ADAPT: serving Airmen who serve mission

  • Published
  • By Airman 1st Class Mariette Adams
  • 6th Air Mobility Wing Public Affairs
Although alcohol awareness month has come to an end, the issue of alcohol and drugs is a topic that affects people 365 days a year. It affects families, relationships and even work environments.

In the Air Force and across the U.S. service branches, dedicated and trained service members are here to serve and help those dealing with alcohol and drug issues. 

For Capt. Tiffany Harwood, the Alcohol and Drug Abuse Prevention and Treatment (ADAPT) program manager with the 6th Medical Operations Squadron, the topic is one she holds close to her heart.

Since childhood, patriotism has ran through her blood. Her grandfather served in World War II, the Korean War and the Vietnam War; her father also served in the Vietnam War.

"If you would have asked which holiday we celebrated the most as a child, it would be Independence Day," explained Harwood.

So it was an easy decision when she chose to join the Air Force 27 years ago as a load master.

"The whole reason I came in to begin with was because my father was a patriot and he fought for his country," said Harwood

Harwood separated from the Air Force to start a family and be with her husband. Then in 2008, she re-enlisted into the Army for four years and later transferred into the Air Force as a licensed clinical social worker.

"For me particularly, ADAPT has been interesting because this topic has actually touched my life," said Harwood. "My father served over three years in Vietnam and he dealt with some of his issues through drinking."

During and after traumatic experiences, people sometimes turn to alcohol as a coping mechanism.

"As somebody who watched someone turn to alcohol, it made me very compassionate about trauma, how to move through trauma and how people cope through trauma, especially when it hasn't been identified, stated Harwood. "Back in that day, it really wasn't identified and that war (Vietnam) in particular wasn't embraced. So when I came back into the military and actually became a clinician, it was because of my father."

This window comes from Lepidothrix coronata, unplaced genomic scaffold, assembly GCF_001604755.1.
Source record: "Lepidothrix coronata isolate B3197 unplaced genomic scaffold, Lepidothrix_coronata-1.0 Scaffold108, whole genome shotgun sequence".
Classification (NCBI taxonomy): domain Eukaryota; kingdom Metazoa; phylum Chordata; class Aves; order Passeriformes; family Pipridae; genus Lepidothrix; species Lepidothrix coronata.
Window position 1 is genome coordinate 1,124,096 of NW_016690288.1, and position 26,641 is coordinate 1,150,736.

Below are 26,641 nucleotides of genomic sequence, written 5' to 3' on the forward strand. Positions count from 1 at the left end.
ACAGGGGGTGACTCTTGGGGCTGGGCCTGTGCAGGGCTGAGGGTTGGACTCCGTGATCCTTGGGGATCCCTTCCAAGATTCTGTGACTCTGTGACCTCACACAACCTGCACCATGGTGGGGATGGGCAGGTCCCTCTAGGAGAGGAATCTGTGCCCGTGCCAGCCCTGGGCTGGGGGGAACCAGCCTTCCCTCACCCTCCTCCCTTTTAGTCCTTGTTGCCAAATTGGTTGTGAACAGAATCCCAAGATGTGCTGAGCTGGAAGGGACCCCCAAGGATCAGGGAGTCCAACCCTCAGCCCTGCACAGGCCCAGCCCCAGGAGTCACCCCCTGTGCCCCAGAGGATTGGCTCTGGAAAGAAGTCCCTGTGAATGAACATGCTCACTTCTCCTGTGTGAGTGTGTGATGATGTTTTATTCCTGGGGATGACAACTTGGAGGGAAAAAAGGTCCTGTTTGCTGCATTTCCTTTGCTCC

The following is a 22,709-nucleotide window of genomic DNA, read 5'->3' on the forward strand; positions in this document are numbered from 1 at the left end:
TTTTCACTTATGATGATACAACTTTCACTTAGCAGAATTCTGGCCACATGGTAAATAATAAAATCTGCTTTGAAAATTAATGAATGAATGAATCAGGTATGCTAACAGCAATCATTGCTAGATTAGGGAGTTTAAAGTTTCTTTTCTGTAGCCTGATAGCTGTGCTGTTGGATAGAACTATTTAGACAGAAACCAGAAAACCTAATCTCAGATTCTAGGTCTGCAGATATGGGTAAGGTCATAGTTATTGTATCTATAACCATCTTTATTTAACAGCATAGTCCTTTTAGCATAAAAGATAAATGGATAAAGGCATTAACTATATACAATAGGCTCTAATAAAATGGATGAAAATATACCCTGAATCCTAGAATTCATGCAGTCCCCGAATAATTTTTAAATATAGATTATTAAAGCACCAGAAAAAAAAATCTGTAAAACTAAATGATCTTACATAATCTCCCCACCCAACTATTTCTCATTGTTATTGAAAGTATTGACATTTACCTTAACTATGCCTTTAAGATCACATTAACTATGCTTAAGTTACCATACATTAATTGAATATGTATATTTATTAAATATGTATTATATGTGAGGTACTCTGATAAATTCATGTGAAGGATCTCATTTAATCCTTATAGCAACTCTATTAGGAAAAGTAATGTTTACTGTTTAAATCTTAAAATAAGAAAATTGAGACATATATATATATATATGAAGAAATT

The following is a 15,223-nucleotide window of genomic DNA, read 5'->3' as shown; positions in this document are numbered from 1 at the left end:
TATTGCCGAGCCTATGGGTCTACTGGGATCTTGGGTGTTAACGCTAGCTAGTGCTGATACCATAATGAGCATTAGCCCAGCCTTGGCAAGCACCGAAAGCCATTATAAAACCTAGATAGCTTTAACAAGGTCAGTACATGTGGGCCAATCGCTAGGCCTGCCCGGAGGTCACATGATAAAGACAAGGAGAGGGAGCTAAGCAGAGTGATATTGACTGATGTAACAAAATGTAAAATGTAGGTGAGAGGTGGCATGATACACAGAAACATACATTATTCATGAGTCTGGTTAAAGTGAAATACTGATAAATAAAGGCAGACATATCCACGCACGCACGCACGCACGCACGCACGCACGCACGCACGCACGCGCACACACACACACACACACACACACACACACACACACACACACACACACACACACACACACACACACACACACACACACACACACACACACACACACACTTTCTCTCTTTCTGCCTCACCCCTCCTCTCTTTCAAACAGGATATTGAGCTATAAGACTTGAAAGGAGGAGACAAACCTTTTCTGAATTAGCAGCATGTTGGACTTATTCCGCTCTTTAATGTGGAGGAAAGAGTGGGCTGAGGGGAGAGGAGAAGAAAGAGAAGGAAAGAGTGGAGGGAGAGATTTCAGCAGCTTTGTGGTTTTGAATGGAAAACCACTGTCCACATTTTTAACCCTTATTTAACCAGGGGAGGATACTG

In today's military, resources like ADAPT are available for military members struggling with alcohol and drug abuse.

For those who do struggle and need the assistance of ADAPT, self-referral is an option. One's commander and first sergeant will not be notified unless there is a diagnosis.
Command-directed and medical referrals are other avenues based on if there was an alcohol or drug related incident or a medical case. For these cases one's commander and first sergeant will be notified.

"More often this program strengthens careers than it hinders careers," said Harwood. "This program enables people to foster resilience and get help in order to save their lives and careers, as well as keep skilled Airmen working to complete the mission."

Treatment can vary based on the patient's needs and their condition. Treatment can range from physio-education, where individuals are educated on alcohol, the effects it can have and finding the appropriate amount for said individual, to inpatient or outpatient care. When being treated, the patient is required not to drink.

Inpatient care is offered in severe cases where patients go through a detox. There are also partial hospitalization care programs that provide treatment three to five days a week.

Additionally, there is outpatient care that is offered in three stages. The beginning stage teaches individuals about alcohol, how it effects one's body and life, and coping strategies.

The last stage works in a process group discussion, where individuals discuss how they manage their cravings, how what they have learned works in their lives and challenges they experience.

Once treatment has been completed, the individual must attend monthly check-ins and may begin to drink responsibly.

"We are here to help them be the best Airmen they can be, to live to their fullest capacity and not to shame them," explained Harwood. "It's not about shaming someone, it's about giving them the confidence and knowledge to go through life without abusing alcohol."

Harwood goes on to say, "if you can keep the force healthy, then that's what then promotes our mission. Healthy Airmen promote a successful mission."

For information on the ADAPT program, please contact mental help at (813) 827-9170.